This project aims to facilitate the voluntary repatriation of Liberian refugees and their family members residing in Ghana. IOM will conduct “fit-to-travel” medical checks, carryout pre-departure formalities and provide air and ground transportation from Ghana to Liberia. Upon arrival in Liberia, assistance will include reception, overnight accommodation, meals and funds to take public transport to their final destination. Through separate funding, UNHCR will provide cash grants of USD 150 to each adult and USD 75 per child to each returning refugee.
Program Support and Logistics: Transportation will be provided by IOM from the border crossing points to refugee camps and transit centres in Ghana as designated by UNHCR and the Government of Ghana. Specific emergency activities will include: 1) Emergency transportation assistance to refugees and asylum seekers, including the hiring of appropriate transport and arranging for escorts; 2) Pre departure health assessments for refugee and asylum seekers requiring transportation, including referrals for further health treatment.
The IOM Mission in Accra has formally been requested by UNHCR to provide support and ensure the safe transportation of refugees and asylum seekers from border areas to refugee camps. The project will focus on life-saving and core humanitarian activities essential to the dignity and wellbeing of these migrants and includes emergency transportation from border entry points to transit and refugee camps.
The purpose of the project is to address the emergency needs of those affected by the June 2010 flooding which occurred in parts of Central, Greater Accra, Volta and Western regions of Ghana. The project focuses on supporting Ghana National Disaster Management Organization (NADMO) efforts to meet the emergency needs of the affected population through the provision of non-food items. In coordination with NADMO, IOM will also conduct joint monitoring and evaluation exercises to identify strengths and gaps within the provision and delivery of NFIs.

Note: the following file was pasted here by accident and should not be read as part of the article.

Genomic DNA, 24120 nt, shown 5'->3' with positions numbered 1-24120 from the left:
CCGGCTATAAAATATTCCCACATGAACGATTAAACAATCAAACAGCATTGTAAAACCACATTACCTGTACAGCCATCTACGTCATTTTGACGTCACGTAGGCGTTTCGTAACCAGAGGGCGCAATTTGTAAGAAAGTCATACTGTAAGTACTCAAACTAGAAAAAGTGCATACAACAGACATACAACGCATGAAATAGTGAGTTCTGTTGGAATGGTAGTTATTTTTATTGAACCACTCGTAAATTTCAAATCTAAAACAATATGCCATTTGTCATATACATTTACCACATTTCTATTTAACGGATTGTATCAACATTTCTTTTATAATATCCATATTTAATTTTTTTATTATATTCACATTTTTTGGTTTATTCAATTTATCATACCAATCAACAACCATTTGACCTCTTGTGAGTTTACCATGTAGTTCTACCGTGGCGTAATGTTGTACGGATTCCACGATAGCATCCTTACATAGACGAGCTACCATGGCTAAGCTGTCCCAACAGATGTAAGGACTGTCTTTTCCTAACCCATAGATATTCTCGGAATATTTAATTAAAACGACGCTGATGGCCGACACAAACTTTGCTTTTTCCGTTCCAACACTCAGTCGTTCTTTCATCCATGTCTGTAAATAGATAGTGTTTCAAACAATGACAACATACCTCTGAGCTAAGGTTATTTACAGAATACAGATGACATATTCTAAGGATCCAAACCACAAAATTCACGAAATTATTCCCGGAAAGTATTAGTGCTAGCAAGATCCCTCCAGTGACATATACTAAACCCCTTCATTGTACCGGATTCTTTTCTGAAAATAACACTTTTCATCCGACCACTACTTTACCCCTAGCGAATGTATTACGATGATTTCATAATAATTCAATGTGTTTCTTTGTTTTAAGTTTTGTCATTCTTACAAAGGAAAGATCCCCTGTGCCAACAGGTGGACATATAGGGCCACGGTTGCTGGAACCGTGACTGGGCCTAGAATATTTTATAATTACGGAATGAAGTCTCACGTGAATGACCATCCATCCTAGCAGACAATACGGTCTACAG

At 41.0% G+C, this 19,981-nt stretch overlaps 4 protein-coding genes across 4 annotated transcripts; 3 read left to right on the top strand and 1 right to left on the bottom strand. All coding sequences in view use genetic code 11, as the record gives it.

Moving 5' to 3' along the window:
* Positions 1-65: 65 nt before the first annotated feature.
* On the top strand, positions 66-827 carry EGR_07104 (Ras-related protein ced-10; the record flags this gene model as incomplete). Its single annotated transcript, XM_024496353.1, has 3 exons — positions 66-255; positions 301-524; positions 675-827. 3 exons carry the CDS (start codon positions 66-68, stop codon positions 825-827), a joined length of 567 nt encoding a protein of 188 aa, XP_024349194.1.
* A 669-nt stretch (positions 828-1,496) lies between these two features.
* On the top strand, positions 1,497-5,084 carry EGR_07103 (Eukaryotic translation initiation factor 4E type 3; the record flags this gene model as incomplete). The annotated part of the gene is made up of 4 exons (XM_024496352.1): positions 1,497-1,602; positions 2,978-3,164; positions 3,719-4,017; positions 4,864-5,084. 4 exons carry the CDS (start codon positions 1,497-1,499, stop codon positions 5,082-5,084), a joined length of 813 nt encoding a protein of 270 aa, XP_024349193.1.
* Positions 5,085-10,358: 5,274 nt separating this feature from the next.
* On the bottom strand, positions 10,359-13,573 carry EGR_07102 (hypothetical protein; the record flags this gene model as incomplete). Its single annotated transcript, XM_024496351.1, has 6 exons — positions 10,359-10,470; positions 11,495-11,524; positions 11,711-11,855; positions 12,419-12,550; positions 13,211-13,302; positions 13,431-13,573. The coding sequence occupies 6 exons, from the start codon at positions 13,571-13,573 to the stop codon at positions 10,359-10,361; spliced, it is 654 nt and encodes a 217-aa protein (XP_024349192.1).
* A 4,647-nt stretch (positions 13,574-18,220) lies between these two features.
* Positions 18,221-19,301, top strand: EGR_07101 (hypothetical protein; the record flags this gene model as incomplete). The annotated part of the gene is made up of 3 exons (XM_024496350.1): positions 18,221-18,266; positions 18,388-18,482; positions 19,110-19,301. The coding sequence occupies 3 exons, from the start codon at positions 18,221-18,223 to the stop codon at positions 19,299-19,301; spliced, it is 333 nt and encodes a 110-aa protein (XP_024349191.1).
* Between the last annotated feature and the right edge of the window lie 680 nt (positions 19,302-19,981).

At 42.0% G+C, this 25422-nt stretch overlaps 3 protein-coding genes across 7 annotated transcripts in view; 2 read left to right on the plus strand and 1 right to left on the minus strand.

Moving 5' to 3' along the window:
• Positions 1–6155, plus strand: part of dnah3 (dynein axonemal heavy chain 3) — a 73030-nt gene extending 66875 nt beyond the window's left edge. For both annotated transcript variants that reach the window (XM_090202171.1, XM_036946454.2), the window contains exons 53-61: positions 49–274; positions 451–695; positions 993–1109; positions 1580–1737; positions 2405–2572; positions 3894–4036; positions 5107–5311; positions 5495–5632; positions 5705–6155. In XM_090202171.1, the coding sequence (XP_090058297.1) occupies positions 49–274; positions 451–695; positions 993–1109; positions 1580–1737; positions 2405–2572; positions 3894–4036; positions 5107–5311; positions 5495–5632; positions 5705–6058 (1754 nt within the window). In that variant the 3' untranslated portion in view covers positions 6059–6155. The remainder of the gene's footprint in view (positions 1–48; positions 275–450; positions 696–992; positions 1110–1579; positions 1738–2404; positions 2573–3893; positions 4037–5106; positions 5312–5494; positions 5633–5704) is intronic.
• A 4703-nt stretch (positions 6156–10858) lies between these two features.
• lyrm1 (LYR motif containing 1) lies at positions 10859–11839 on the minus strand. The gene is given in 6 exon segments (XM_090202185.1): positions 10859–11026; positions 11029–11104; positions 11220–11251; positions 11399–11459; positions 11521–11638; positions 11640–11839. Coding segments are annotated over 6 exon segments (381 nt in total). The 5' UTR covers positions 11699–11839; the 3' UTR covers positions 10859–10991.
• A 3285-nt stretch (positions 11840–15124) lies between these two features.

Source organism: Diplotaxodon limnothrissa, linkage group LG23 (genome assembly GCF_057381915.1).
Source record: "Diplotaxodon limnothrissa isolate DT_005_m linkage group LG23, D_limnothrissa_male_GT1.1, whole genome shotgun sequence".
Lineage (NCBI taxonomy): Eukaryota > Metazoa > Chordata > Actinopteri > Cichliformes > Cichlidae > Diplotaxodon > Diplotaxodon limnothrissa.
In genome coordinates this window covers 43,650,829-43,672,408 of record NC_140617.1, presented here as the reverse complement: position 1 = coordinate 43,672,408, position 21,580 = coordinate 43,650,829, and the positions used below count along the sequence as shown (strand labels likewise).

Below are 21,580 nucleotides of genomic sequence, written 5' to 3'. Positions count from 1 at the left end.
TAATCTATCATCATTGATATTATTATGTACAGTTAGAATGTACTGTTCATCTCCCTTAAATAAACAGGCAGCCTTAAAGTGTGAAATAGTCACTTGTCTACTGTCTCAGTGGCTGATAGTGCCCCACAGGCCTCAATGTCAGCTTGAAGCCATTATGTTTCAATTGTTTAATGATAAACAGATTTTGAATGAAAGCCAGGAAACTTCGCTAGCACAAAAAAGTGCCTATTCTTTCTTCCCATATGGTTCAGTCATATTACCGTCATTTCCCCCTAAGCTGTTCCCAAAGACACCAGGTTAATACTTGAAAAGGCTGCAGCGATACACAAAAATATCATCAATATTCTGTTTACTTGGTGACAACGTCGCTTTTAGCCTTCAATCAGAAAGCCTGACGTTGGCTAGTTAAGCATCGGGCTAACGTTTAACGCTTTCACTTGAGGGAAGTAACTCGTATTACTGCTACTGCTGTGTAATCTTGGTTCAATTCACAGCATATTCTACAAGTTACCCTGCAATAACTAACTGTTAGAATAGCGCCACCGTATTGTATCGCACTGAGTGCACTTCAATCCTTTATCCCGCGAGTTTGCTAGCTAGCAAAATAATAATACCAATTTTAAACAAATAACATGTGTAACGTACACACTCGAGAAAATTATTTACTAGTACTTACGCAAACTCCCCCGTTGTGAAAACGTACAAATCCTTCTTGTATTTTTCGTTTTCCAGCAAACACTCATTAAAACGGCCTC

The project aims to register, rescue, rehabilitate, reintegrate and monitor an additional 20 trafficked children along the Volta Lake in the Volta Region of Ghana. This is due to the fact that even though some rescues have been done in the past by entities, reports reaching IOM from partners including the Ghana Police (GP) and Department of Social Welfare (DSW) states that there are still a lot of these child victims along the Lake.
This project will enable IOM and its implementing partners to provide additional support to 200 trafficked children in Ghana who have been rescued through the Yeji Project. Such support includes feeding, clothing, medical assistance, psychosocial counselling, and school supplies.
Through this project, IOM will support the realization of CDC's main strategies and intended outcome to prevent, detect and respond to disease outbreaks and other health threats. In line with IOM's HBMM framework across five African countries: Ghana, Guinea, Guinea Bissau, Senegal and Sierra Leone.
This report provides insight into the lived reality of voluntary returnees with chronic medical conditions who returned to Afghanistan, Armenia, Azerbaijan, Ghana, UNSC resolution 1244-administered Kosovo, Mongolia and Morocco. The report was developed in the framework of the IOM project Measures to Enhance the Assisted Voluntary Return and Reintegration (AVRR) of Migrants with a Chronic Medical Condition Residing in the EU. The project was funded by the European Return Fund Community Actions 2011 and co-funded by the Government of the Netherlands.
Worldwide mobility of health professionals (MoHProf) is a growing phenomenon, impacting the health systems of receiving, transit, and sending countries. EU Member States are increasingly affected by these developments - which might occur simultaneously within the same country. Therefore, the need to develop European policies to adequately address these issues is urgent. At the same time, reliable and differentiated knowledge and findings as a basis for such policy are lacking.